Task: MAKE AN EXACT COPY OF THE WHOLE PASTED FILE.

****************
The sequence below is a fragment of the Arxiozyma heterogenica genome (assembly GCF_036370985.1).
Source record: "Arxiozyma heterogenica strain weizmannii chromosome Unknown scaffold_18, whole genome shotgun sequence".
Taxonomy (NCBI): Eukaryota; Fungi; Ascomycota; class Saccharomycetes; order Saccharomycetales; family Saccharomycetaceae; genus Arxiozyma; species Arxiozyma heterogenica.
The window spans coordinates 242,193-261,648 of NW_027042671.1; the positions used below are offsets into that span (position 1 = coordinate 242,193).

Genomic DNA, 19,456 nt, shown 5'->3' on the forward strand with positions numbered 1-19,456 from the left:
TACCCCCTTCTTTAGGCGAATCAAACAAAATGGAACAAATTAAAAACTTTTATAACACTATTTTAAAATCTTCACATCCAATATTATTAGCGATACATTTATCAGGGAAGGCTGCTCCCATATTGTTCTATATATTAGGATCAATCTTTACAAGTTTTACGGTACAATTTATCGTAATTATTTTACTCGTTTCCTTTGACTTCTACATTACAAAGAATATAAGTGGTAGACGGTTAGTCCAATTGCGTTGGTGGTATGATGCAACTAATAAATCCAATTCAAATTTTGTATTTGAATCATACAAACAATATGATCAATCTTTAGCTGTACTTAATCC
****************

The sequence below is a fragment of the Arxiozyma heterogenica genome (assembly GCF_036370985.1).
Source record: "Arxiozyma heterogenica strain weizmannii chromosome Unknown scaffold_18, whole genome shotgun sequence".
Taxonomy (NCBI): Eukaryota; Fungi; Ascomycota; class Saccharomycetes; order Saccharomycetales; family Saccharomycetaceae; genus Arxiozyma; species Arxiozyma heterogenica.
The window spans coordinates 242,193-261,648 of NW_027042671.1; the positions used below are offsets into that span (position 1 = coordinate 242,193).

Genomic DNA, 19,456 nt, shown 5'->3' on the forward strand with positions numbered 1-19,456 from the left:
TACCCCCTTCTTTAGGCGAATCAAACAAAATGGAACAAATTAAAAACTTTTATAACACTATTTTAAAATCTTCACATCCAATATTATTAGCGATACATTTATCAGGGAAGGCTGCTCCCATATTGTTCTATATATTAGGATCAATCTTTACAAGTTTTACGGTACAATTTATCGTAATTATTTTACTCGTTTCCTTTGACTTCTACATTACAAAGAATATAAGTGGTAGACGGTTAGTCCAATTGCGTTGGTGGTATGATGCAACTAATAAATCCAATTCAAATTTTGTATTTGAATCATACAAACAATATGATCAATCTTTAGCTGTACTTAATCC